You can "deactivate" your account: choose downward arrow at top right page corner. Go to Settings, then Manage Account. Scroll down to Deactivate Your Account
FB is supposedly curbing the data it shares/sells to other companies. However, the horse is out of the barn. Zuckerberg has apologized... wow! that's easy to do. One lesson to be learned: NEVER give out your real information online: Name, birth date, email address, anything.
Time to take charge of your personal information and stop being naive. Wipe the slate as clean as possible and be a more prudent internet user. Think of all the extra time you'll have when you stop using Facebook!

Resources for mobility and accessibility devices

A new guide for saving money on mobility and accessibility devices and tech in 2018 is available: 100+ Resources, Tips, and Discounts on Mobility and Accessibility Products for Seniors and the Disabled

April 5, 2018

Don't pay for extended warranties

"Cost of a three-year extended warranty for a dishwasher: $157.97.
Average cost of a dishwasher repair: $159.
The fact that service contracts often cost about the same as a repair is just one reason extended warranties — also known as service contracts and protection plans — are hardly ever a good deal." 
"Not actually extended: Despite the name, the Federal Trade Commission says many “extended” warranties go into effect at the same time as the manufacturer’s warranty. Plus they contain language requiring you to tap the manufacturer’s warranty first." Why pay for duplicate coverage?
"Lots of exclusions: Complaints to the Better Business Bureau show that many consumers are frustrated to find that their extended warranty won’t cover their problem because of  'exclusions' in the fine print of the contract. For example, some service contracts won’t cover routine maintenance, accidental damage or preexisting conditions. Others exclude specific parts."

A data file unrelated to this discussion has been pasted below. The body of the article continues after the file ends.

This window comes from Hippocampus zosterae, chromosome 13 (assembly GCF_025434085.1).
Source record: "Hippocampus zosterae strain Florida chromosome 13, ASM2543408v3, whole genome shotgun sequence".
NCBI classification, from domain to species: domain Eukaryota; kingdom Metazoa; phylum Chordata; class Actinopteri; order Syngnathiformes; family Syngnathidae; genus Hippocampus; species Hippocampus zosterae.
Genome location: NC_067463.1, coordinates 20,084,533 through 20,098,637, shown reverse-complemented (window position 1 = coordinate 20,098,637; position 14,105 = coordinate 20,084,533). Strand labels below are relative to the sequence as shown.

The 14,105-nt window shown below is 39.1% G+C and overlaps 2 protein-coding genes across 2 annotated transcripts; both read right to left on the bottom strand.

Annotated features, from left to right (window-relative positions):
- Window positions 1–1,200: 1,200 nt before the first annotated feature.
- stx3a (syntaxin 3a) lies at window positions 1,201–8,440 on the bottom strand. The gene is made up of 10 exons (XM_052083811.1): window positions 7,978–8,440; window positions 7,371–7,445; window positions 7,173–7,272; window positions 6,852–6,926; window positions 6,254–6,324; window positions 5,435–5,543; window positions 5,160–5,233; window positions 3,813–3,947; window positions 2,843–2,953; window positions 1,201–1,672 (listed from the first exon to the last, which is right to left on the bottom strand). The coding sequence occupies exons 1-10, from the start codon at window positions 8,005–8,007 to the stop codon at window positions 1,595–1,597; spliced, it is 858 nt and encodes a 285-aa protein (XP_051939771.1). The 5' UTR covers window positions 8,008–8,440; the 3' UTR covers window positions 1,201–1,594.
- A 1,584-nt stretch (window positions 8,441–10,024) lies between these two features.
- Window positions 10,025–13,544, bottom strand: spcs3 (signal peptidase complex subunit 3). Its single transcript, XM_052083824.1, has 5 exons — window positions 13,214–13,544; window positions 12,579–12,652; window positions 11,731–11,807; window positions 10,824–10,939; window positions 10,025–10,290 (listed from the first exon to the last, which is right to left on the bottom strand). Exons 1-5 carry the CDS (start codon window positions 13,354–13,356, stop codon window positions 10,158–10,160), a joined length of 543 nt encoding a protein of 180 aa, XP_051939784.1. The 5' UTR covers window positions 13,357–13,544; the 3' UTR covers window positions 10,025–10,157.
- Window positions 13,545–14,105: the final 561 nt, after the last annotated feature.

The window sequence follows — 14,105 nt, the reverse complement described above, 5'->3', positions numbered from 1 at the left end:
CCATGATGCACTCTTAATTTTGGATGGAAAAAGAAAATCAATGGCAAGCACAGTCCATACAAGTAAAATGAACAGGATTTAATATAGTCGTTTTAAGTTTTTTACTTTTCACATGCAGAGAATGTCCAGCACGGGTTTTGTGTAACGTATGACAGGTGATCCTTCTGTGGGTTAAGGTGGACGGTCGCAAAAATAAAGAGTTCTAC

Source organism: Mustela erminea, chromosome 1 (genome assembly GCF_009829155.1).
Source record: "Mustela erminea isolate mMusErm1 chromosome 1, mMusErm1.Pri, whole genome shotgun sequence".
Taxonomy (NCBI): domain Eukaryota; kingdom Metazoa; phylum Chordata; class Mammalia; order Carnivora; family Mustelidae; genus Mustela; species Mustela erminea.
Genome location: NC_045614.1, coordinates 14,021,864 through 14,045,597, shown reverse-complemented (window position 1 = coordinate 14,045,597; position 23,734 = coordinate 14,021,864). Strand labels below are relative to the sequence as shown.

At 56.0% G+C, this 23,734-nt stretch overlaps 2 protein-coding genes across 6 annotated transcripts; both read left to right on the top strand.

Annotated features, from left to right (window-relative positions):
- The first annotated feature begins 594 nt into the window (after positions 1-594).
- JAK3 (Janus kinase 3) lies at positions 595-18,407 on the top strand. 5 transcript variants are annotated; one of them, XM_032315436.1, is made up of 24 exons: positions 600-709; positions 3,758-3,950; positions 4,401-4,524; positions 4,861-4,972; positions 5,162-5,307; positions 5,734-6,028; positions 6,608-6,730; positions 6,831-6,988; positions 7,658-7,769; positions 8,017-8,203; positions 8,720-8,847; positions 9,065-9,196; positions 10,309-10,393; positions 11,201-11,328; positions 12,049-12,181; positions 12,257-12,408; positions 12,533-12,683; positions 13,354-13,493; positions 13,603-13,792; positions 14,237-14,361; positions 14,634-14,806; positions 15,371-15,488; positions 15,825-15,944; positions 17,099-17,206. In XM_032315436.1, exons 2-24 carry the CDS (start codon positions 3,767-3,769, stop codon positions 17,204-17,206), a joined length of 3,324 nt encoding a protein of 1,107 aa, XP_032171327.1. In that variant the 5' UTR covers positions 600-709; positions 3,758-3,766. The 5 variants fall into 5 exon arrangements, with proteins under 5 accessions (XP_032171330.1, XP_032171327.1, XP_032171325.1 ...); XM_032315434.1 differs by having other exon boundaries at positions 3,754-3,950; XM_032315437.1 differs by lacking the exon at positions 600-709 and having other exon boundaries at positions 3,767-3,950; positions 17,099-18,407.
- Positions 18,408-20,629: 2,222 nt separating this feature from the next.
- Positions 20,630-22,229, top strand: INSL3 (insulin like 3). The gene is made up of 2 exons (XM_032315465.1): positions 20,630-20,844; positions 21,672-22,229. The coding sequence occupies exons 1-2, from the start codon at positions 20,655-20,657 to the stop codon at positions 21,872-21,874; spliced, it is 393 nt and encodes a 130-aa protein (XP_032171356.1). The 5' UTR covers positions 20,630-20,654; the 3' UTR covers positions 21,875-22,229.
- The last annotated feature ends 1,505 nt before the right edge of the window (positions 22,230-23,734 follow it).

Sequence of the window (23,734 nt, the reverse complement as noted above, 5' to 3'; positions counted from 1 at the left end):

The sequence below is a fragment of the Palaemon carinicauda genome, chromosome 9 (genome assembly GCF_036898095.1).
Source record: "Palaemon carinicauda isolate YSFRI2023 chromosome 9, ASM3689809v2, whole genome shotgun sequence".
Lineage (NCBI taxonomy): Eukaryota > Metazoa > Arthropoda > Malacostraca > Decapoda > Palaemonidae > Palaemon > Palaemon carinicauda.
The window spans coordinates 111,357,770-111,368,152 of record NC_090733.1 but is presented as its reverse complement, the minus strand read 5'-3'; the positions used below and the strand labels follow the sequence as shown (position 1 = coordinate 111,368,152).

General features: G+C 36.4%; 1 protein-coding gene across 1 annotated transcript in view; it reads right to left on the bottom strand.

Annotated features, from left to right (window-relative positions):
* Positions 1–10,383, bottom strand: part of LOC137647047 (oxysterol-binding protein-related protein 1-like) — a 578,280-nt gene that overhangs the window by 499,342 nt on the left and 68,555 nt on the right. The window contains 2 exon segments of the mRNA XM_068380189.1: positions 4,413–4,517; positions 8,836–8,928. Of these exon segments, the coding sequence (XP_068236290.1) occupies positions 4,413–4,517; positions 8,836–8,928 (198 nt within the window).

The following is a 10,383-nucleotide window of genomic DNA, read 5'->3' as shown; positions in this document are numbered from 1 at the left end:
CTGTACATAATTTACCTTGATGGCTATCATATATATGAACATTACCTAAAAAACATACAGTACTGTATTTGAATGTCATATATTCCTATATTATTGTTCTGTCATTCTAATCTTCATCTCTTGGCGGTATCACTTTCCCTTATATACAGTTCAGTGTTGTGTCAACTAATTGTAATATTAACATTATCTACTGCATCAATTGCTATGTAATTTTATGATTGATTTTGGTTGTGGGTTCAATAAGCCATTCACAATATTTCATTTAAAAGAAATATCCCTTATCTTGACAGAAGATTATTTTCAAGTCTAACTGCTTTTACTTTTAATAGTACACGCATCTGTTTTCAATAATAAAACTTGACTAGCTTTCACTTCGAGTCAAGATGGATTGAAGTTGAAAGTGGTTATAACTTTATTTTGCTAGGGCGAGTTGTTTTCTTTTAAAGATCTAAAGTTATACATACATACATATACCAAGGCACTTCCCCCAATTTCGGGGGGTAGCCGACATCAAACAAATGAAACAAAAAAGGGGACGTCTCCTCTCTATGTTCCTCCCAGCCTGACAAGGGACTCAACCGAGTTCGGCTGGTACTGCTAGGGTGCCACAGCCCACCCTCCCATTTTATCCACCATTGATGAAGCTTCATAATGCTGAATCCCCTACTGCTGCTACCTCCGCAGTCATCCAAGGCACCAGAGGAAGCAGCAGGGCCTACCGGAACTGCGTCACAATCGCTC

"Deductibles and fees":  many warranties charge deductibles or service fees on every claim.
"Must mail the product": "some extended warranties require you to ship your broken product somewhere for repairs." That’s an extra cost plus time without the product.
"No servicer selection": some contracts require that you use a specific repair facilitythat may not be convenient or reliable.
"Shop must get permission": repair shops may have to obtain preapproval from the warranty company before making repairs, further delaying the process.
"Third-party companies: Many extended warranties are sold by retailers and backed by third-party companies, rather than by the manufacturer of the product. Some consumers have complained that the salesperson never “activated” their service contract, so the warranty company refused to honor it. Other times, these third-party warranty companies have gone out of business, leaving consumers with nothing for their money."
Don't be pressured or scared by the sales clerk to buy unnecessary "protection." 
Do your research before you buy to choose reliable products from ethical companies. 

April 2, 2018

End-of-Life Financial Planning Documents

Got a will? Here are 11 more end-of-life documents you may need 
by Kelli B. Grant for CNBC.
"Anyone remember the death rate in the United States? It's... one per person. Nobody is getting out of here alive. We never know when death will happen, just that it will," Amy Florian explained to a group of financial professionals.